While us skilled workers like to point out how hard we’ve worked for what we have (and we have worked hard, not saying we haven’t) the uncomfortable truth is that the minimum wage is too low. Adjusted for inflation, the minimum wage from 1966, 1.60 an hour, works out to about 10.90 today. And that’s federal: The states usually are higher.

It’s incredibly tempting for those of us who are doing well to point to our own past of hard work and sacrifices to say that the others just aren’t working hard enough, but is that true? And even if it is, should the sin of wanting to work a 9-5 relatively simple job damn someone to starvation in the richest nation in the world? In my mind with the kind of wealth the United States creates, we should be embarassed to have cases like Talia around.

The Argument for Greed

While it’s easy to now point the finger at Yelp for paying such low wages, it’s worth noting that Talia isn’t entirely without blame here. She’s setup a pretty difficult scenario for herself, and seems to be not willing to take some of the steps outlined by Stephanie very well to help her get by, and in going forward with this open letter thing, has gotten her meager employment revoked too, so this girl doesn’t strike me as blindingly brilliant. The thing I think that the elites tend to forget in the arugment about wages is the fact that they also need those people on the bottom rungs. Let me explain.

I can make a greed based argument for basic income. As our economy has recovered, we’ve noticed increasingly that job growth isn’t what it should be. This is automation at work; fewer people doing more work with the assistance of complex machines, or people being replaced outright. It’s making it hard for the lower achievers to move forward. This, combined with the advancements made in social progress allowing more minorities and women into the job market is a good explanation for the suicide rate among middle aged white men going through the roof. There are fewer opportunities, and more people competing for those opportunities than ever before.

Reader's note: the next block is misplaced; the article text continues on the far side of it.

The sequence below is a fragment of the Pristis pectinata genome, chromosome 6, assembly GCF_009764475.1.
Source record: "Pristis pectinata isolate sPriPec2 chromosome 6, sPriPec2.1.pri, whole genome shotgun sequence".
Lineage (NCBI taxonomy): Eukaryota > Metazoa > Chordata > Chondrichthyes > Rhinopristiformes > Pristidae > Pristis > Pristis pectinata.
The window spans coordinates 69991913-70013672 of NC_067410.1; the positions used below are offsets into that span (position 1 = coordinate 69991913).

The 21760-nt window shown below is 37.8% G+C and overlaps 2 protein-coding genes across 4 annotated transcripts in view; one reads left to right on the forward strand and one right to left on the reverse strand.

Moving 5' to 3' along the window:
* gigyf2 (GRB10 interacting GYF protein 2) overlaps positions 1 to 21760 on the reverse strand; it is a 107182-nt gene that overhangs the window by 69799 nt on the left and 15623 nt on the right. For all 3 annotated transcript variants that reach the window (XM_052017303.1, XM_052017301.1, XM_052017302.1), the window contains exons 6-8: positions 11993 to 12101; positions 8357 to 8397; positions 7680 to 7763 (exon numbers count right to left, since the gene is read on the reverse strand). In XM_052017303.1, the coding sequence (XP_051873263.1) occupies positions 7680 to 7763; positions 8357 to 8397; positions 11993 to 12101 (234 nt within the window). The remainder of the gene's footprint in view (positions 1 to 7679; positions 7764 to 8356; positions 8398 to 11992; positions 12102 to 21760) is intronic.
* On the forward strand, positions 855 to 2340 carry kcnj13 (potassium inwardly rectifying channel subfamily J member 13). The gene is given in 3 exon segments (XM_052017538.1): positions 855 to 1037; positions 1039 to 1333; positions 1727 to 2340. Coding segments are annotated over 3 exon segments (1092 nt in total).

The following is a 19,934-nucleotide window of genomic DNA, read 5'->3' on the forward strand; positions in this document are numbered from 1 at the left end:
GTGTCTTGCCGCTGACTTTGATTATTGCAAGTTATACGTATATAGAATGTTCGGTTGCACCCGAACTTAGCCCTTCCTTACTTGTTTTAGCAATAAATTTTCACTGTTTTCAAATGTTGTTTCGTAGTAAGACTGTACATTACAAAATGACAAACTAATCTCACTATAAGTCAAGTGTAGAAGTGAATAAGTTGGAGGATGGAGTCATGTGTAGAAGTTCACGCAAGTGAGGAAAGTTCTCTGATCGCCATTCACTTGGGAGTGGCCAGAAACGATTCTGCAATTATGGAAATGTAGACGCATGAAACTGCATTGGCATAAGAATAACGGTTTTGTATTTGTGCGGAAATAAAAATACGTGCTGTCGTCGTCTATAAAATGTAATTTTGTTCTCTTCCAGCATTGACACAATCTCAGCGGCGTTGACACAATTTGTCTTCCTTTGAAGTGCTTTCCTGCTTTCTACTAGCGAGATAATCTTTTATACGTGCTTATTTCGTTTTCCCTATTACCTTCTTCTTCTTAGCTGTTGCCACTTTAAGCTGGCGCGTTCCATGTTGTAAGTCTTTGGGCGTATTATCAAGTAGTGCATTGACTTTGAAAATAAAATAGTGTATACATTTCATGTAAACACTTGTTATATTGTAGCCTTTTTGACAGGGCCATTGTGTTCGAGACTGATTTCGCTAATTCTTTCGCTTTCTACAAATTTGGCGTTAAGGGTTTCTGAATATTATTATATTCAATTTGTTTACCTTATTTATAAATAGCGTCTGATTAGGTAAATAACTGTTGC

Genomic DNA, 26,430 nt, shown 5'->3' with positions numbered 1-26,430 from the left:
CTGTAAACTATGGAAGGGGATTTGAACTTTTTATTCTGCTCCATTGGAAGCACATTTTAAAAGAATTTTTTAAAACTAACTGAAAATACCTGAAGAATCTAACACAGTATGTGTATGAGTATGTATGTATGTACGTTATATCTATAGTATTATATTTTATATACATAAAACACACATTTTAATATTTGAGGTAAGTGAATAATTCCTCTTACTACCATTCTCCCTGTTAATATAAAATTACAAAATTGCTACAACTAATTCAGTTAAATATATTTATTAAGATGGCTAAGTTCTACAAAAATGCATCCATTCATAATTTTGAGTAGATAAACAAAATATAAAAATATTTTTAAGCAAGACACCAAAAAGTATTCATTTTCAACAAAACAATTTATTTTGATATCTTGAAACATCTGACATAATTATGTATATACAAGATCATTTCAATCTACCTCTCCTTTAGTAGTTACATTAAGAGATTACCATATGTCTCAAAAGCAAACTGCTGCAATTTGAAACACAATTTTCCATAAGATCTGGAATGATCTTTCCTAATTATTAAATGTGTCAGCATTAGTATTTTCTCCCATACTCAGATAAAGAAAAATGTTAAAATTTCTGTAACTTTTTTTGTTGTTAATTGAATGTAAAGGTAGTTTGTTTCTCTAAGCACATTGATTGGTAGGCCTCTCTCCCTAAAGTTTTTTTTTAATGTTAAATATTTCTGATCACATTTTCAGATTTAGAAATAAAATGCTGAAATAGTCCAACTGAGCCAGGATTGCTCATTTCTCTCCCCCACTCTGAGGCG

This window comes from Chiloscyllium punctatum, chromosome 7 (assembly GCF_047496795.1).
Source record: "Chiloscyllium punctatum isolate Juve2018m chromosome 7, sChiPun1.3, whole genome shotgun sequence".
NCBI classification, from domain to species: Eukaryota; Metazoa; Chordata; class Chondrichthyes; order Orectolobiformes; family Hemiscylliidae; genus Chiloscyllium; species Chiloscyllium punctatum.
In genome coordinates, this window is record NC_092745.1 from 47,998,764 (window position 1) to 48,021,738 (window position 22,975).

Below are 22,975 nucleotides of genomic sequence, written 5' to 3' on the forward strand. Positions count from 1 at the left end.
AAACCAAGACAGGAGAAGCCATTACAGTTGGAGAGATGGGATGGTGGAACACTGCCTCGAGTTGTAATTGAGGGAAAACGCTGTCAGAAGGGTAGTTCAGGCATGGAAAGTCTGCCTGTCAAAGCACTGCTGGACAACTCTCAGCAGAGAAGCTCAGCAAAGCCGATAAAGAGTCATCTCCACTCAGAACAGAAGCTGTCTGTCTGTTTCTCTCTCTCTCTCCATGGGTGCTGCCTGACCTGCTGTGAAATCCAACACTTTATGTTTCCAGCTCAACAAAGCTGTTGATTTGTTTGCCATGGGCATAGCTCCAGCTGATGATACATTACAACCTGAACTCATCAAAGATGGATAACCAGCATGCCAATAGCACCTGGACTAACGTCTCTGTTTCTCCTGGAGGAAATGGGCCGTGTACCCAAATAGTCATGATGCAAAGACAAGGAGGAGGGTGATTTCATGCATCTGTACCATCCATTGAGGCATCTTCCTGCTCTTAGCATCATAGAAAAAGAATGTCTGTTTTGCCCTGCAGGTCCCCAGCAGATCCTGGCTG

The simple fact is: Poor people are expensive as hell to have around. They cost us in social services, they often use more emergency care services than preventive care, they eat poor quality food and are consistently unhealthy, their old cars smog up our cities, they often have a lot of children we need to educate, they fill up the jails…I mean I’m not trying to be offensive here, I’m just stating the fact that having citizens below the poverty line is an expensive thing in a whole lot of surprising ways.

Multiple cities have created housing and recovery systems where people are taken off the street, given a reasonably nice place to live, and just told to get it together when they can. As it turns out, most people who are homeless aren’t actually incapable of earning a living or managing money; oftentimes, they couldn’t make ends meet in whatever circumstances they were in. Ending up homeless is actually way easier than you think.

The point is: Poor people, even if they contributed nothing in exchange for their basic income, would contribute to the economy as a result. It doesn’t matter how little it is, it’s a net gain overall to have people housed, fed, and kept healthy. The problem you run into is people like Stephanie Williams, who, justifiably, feel a little cheated. They had to work crappy jobs for however long to get where they are, how come this other person doesn’t? Why do they get a free ride?” They get a free ride because it makes society better, and because “not achieving enough” isn’t a crime that warrants a life sentence of ramen noodle dinners and check to check stress.

The simple fact is we’re heading for interesting times. We’re pushing to eliminate more and more low level work every year, and I think as the wealthiest nation on the planet, we should be able to come up with something better than telling everyone we’re giving the pink slips to to just “work harder.”